What occurred next became the stuff of legends, forever touching any sensitive heart. The Dodger shortstop and captain, Pee Wee Reese, being a Louisville native, grew up in a Jim Crow world of “whites only” segregation. He had reservations, and acknowledged them after Jackie’s signing, that this might not be such a great idea. Yet, to Pee Wee, once a player dressed in Dodger blue, he became part of one team, and deserving of the same respect. So, the taunting continued, and as the players were called in, Pee Wee Reese suddenly scampered across the mound. He caught up with Jackie in full view of the gang of bench jockeying racists, and quickly put his hand around his second baseman’s shoulders, as they walked in together! The poignancy of that moment still brings tears to this writer.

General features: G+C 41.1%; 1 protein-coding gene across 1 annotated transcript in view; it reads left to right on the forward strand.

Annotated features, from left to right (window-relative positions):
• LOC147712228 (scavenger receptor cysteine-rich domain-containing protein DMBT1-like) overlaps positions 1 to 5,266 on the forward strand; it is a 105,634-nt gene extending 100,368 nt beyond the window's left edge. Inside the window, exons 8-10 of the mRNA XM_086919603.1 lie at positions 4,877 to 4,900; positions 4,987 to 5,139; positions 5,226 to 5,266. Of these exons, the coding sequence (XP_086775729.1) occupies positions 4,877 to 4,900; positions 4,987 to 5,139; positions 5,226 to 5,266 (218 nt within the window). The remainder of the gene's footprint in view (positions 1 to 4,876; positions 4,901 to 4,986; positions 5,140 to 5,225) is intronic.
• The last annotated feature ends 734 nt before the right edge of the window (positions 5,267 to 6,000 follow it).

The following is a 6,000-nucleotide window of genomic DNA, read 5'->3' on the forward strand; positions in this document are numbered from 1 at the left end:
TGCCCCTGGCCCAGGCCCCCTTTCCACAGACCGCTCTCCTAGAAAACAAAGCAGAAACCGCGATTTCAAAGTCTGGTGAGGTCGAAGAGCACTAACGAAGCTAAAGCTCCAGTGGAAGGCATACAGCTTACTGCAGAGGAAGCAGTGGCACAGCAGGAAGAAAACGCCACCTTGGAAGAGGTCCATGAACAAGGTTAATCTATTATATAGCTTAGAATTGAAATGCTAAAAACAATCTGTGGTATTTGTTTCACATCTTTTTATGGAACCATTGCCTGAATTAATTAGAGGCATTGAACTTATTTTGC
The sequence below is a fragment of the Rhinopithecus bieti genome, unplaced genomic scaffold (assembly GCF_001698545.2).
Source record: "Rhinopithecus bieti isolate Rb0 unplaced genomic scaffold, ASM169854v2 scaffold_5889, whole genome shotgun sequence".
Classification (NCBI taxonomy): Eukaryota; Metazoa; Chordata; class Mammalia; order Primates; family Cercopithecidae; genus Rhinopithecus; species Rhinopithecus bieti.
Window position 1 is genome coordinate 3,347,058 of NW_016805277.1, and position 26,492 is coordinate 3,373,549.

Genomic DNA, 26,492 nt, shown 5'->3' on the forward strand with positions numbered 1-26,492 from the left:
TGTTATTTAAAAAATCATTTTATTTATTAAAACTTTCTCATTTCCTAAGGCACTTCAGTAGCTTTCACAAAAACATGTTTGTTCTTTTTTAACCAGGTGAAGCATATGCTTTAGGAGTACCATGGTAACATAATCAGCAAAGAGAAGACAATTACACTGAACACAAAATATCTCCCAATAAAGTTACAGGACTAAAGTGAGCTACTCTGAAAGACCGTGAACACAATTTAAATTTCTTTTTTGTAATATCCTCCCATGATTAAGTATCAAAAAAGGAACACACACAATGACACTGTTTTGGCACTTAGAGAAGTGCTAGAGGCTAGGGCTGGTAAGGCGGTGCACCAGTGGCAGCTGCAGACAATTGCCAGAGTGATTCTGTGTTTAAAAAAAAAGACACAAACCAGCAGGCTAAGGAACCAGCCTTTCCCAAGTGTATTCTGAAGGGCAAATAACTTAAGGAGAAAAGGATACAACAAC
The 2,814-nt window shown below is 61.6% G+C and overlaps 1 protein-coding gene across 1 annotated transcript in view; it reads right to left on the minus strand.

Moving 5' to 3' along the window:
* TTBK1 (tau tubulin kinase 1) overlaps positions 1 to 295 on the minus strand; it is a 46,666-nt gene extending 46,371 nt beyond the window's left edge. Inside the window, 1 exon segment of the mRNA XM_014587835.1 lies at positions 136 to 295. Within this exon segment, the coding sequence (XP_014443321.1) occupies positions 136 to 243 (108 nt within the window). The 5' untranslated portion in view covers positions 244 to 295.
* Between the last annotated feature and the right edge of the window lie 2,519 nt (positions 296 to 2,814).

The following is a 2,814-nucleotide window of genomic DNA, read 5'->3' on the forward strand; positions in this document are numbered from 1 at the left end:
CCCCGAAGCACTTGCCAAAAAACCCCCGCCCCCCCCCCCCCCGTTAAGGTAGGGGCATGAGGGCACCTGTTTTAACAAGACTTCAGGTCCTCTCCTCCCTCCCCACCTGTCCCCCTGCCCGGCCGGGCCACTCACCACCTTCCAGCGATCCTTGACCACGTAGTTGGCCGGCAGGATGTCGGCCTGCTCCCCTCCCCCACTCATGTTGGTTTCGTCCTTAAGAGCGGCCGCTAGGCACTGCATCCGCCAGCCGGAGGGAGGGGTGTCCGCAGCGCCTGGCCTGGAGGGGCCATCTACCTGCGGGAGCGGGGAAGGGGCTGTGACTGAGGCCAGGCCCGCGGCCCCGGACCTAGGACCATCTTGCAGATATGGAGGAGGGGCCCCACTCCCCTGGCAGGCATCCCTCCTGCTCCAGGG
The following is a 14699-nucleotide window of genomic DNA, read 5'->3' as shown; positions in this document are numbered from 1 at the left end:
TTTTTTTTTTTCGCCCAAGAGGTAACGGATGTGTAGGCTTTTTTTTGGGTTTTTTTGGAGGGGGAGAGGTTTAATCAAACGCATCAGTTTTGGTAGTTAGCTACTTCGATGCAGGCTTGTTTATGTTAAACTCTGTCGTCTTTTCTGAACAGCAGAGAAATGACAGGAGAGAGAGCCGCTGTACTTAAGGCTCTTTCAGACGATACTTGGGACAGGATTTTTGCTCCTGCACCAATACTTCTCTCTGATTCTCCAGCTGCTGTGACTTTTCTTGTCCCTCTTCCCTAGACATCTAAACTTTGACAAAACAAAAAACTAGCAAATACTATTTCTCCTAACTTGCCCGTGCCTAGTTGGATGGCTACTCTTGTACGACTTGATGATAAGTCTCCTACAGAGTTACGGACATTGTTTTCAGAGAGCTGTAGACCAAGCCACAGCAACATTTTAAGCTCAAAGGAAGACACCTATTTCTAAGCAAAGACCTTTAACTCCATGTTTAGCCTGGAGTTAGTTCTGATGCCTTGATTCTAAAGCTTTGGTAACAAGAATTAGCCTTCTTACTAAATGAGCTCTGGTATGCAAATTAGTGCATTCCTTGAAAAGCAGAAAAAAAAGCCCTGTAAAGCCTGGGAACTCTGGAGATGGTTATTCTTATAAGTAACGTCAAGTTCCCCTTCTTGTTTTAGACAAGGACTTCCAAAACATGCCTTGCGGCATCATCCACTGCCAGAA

Jackie passed on to the other side decades ago, and well, life goes on. The Brooklyn of my youth is gone, racism still remains in the hearts of the ignorant, and memories flicker like lightning bugs on hot summer nights. I’ll never forget you, Brooklyn Dodgers, and what you meant to this little street kid on Dahill Road, playing on Roy Edelstein’s perfect baseball diamond stoop. Most of all, I love you Jackie Robinson, my first hero! You were the greatest and the strongest of them all!